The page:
According to Parker Waichman LLP, metal-on-metal hip implants have been the subject of growing concerns since the August 2010 worldwide recall of DePuy Orthopaedics’ ASR Hip Resurfacing System and the DePuy ASR Acetabular System. The recall was issued after data from the National Joint Registry of England and Wales showed that 1 out of every 8 patients (12%-13%) who had received the devices had to undergo revision surgery within five years of receiving it. [depuy.com/asr-hip-replacement-recall]

DePuy Orthopaedics, a division of Johnson & Johnson, now faces thousands of U.S. product liability lawsuits stemming from the ASR hip implant recall. Most of those lawsuits have been consolidated in a multidistrict litigation before Judge David A. Katz in the U.S. District Court for the Northern District of Ohio (MDL 2197). The all-metal version of DePuy’s Pinnacle Acetabular Cup System has also been named in hundreds of claims filed by plaintiffs who allege it is similar in design to the ASR hip implants and should have been recalled as well. DePuy Pinnacle hip implant lawsuits have been consolidated in a multidistrict litigation before Judge James E. Kinkeade in the U.S. District Court for the Northern District of Texas (MDL 2244).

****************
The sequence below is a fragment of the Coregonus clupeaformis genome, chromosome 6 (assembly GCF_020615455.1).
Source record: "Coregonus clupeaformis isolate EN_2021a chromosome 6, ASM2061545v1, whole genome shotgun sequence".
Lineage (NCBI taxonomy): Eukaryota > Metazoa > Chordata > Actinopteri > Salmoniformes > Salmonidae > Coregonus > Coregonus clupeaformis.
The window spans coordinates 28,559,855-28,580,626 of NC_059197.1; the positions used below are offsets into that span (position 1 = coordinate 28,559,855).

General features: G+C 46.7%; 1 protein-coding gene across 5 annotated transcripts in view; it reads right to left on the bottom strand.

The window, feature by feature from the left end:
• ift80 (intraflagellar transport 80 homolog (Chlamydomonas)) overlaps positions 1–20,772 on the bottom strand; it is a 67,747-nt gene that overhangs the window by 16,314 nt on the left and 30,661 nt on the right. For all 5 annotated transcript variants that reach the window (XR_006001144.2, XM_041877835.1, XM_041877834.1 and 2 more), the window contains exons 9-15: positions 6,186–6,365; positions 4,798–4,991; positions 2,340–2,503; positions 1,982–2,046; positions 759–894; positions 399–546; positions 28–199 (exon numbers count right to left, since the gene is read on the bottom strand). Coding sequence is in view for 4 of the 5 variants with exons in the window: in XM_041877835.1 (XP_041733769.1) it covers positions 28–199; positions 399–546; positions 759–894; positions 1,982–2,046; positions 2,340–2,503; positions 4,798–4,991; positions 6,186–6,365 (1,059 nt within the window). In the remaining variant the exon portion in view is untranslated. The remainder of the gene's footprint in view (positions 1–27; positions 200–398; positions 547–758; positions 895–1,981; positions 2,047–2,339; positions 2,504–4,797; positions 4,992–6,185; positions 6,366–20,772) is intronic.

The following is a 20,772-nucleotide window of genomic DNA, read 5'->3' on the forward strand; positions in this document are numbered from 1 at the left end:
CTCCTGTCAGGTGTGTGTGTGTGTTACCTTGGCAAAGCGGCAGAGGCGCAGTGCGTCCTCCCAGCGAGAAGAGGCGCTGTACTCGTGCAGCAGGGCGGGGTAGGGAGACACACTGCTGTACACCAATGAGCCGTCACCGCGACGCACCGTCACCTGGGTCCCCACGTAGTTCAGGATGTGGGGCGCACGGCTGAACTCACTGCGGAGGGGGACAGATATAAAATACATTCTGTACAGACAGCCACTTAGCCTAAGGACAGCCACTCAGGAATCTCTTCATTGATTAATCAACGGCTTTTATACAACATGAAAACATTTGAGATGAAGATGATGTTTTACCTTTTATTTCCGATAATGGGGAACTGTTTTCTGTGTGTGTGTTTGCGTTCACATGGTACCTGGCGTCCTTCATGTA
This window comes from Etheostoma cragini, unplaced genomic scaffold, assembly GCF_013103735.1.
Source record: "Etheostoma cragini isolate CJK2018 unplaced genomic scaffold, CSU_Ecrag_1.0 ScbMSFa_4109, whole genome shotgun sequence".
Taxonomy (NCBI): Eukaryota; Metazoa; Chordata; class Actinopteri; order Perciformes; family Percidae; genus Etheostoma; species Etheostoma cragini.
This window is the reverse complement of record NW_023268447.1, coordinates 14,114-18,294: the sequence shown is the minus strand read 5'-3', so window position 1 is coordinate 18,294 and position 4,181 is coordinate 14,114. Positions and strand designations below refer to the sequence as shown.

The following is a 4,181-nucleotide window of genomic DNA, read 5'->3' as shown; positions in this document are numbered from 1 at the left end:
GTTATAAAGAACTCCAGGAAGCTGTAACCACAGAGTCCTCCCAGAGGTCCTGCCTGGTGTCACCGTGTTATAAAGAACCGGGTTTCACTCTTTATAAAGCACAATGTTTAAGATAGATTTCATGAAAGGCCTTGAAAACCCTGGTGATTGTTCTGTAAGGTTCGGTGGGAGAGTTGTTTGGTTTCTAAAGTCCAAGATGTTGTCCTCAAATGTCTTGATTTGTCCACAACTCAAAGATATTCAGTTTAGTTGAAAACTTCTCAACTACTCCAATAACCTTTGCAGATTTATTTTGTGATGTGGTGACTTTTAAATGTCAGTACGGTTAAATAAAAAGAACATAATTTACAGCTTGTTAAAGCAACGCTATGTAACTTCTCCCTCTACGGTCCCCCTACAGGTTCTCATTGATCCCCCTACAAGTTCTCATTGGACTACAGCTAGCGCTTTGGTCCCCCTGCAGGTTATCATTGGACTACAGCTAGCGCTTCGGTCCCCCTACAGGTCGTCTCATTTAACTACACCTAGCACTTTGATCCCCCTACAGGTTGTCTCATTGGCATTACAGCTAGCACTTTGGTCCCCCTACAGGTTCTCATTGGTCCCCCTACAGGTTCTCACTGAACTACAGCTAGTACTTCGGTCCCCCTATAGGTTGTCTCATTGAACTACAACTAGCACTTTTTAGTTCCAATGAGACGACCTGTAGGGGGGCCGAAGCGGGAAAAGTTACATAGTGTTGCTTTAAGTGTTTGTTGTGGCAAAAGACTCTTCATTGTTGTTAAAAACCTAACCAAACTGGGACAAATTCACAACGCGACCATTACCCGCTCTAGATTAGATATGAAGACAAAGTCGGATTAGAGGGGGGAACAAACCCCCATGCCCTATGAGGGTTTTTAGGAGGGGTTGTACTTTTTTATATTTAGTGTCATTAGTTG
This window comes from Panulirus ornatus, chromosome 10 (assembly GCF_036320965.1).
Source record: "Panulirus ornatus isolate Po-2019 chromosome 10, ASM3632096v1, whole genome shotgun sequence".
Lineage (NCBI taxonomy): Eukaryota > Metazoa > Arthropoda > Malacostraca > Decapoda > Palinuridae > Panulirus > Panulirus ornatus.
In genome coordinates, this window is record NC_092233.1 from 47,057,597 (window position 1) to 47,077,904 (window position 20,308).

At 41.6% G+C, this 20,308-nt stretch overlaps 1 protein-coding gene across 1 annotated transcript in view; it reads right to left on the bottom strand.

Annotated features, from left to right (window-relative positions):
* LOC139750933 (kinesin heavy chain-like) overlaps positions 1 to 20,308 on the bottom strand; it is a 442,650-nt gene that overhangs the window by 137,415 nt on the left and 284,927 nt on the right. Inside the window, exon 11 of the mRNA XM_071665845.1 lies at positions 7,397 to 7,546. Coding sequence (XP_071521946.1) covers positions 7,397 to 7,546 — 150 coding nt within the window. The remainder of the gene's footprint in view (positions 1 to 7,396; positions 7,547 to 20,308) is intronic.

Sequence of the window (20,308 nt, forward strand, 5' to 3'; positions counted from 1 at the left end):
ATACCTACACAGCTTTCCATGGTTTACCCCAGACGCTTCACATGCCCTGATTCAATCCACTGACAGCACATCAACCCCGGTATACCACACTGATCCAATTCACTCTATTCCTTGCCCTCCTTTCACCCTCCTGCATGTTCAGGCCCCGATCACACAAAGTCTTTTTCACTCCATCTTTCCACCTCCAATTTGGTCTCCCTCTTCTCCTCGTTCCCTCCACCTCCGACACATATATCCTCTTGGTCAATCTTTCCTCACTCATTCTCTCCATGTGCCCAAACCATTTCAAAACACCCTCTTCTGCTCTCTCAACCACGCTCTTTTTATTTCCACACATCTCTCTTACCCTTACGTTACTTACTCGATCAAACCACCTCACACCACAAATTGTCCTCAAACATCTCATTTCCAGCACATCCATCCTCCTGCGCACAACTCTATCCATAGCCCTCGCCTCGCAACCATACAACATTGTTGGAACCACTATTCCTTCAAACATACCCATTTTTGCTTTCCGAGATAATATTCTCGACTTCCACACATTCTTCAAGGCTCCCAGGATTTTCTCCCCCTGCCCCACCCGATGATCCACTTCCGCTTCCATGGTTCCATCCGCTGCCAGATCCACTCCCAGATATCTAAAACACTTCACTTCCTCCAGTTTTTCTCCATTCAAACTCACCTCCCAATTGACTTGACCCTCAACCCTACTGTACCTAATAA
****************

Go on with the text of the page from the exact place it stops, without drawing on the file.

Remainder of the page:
Parker Waichman LLP continues to offer free legal consultations to victims of metal-on-metal hip implant injuries. If you or a loved one experienced premature failure of your implant or other health problems associated with an all-metal hip replacement device, please contact their office by visiting the firm's defective metal-on-metal hip implant injury page at http://www.yourlawyer.com. Free case evaluations are also available by calling 1 800 LAW INFO (1-800-529-4636).

For more information regarding defective hip implant lawsuits and Parker Waichman LLP, please visit: http://www.yourlawyer.com or call 1-800-LAW-INFO (1-800-529-4636).

Contact:
Parker Waichman LLP
Gary Falkowitz, Managing Attorney
(800) LAW-INFO
(800) 529-4636
http://www.yourlawyer.com

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Herb Waichman, Partner
Parker Waichman LLP